With Alberto Martinelli, Vittorio Cotesta, Nadia Urbinati and Alain Touraine
Edited By Monica Simeoni
Europe is in crisis and the EU project risks disintegration. The refugee and Brexit issues, as well as recent events in Turkey, demonstrate how serious matters really are. In a EurActiv interview, in February 2016, Edgar Morin, the French sociologist and philosopher, speaks of a «planetary crisis» and the need «to change civilisation» in order to respond to the complexity of today’s world. Furthermore, the drama of terrorism, a new phenomenon for contemporary western democracies requires serious reflection regarding jihadism and its radicalisation.
These are but some of the issues addressed during the multiple conversations held with the three sociologists, Alberto Martinelli, Vittorio Cotesta and Alain Touraine and with the political scientist, Nadia Urbinati. All the interviewees are leading experts on European issues and institutions, as well as on democracy put to the test currently by rampant populism in almost all the EU countries. Alain Touraine fervently holds that «it is madness» not to want a united Europe at a moment when we need a new political and economic project capable of defeating the nationalism, walls and separation between states that now seem to prevail.
Europe finds itself in a dramatic position: it must choose innovation and construction, or disintegration, with all the unpredictable consequences this may entail.
More and more, contemporary Europe shows that its process of integration is collapsing. In many EU Countries the strong resurgence of national politics, the persistent economic and jobs crisis, (especially as far as the young are concerned), the waves of migrants and refugees pressing against its borders (including its sea ports) and increasingly devastating acts of terror, do not provide respite to people who are frightened, dumbfounded, almost unable to react. Many national premiers, as well as a number of political parties see the Union as a Europe of bureaucrats and of austerity, led by Germany, insensitive to requests from some of the other Countries to “slacken the Stability Pact”. Moreover, inside Germany itself new extreme-right political forces are springing up to glean the support of EU and Euro sceptics.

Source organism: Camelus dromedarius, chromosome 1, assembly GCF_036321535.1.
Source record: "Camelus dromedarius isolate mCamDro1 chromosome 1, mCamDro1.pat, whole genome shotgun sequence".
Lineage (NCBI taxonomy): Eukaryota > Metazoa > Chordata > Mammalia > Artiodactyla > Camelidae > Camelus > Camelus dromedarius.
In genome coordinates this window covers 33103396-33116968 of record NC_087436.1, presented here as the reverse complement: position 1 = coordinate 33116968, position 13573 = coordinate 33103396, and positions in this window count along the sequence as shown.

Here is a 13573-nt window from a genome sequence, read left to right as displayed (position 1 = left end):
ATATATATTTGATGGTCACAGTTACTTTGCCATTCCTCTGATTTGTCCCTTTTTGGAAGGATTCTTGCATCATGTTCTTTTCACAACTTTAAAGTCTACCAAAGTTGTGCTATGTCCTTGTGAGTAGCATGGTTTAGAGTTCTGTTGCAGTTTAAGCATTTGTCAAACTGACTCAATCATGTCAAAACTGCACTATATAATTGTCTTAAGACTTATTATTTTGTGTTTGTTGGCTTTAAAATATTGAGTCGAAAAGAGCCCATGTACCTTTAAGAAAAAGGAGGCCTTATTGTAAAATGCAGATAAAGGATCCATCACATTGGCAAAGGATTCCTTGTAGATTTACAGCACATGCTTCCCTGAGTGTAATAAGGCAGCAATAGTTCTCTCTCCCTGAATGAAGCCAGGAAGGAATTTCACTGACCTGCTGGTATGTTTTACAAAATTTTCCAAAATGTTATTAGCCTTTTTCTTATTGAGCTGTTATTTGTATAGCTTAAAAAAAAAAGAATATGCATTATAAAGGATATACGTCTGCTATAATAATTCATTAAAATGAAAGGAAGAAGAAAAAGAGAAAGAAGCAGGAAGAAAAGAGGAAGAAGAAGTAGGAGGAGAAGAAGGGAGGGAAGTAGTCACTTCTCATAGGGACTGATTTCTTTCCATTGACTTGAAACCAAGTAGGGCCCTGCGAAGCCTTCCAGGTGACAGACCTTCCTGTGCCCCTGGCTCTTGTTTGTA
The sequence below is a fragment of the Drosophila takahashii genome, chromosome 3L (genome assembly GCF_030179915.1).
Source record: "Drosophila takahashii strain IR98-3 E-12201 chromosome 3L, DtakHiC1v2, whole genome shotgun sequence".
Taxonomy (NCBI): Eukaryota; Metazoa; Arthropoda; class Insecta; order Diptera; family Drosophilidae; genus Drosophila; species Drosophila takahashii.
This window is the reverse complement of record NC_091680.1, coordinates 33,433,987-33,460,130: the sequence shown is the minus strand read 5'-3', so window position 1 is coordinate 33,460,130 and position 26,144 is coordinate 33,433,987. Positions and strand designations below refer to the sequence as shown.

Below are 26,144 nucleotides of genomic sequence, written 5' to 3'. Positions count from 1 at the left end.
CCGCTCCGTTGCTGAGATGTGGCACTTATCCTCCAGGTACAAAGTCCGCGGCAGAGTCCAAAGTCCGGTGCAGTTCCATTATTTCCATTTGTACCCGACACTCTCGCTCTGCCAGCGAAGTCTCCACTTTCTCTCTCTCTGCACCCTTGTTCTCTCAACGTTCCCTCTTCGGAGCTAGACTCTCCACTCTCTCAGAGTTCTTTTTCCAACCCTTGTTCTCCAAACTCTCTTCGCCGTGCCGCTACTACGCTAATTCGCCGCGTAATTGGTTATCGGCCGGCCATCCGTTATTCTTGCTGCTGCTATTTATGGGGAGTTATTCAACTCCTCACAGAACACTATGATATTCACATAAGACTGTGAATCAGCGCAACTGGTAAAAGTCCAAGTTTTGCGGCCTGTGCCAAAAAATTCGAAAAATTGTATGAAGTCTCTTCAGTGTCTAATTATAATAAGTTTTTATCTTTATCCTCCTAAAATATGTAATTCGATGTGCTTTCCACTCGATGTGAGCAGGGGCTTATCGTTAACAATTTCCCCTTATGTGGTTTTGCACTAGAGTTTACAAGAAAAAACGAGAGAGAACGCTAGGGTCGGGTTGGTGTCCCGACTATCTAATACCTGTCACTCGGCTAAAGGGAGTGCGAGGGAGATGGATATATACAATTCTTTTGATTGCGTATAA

A short-sighted reaction to German Chancellor Merkel’s choice, in the summer of 2015, to allow close on a million refugees to enter the Country, contributed, in neighbouring European Countries, to the closure of borders and the construction of walls and fences. This was the case with Hungary, Austria and some of the Balkan Countries. Furthermore, the recent terrorist attacks on Paris and Brussels are jeopardizing the Schengen Treaty, which, until now, has permitted the free exchange of goods and circulations of people within the EU.
Populist and xenophobic groups became numerically significant as early as 2014, in the regional elections of many states and, subsequently, in the national and European ballots.
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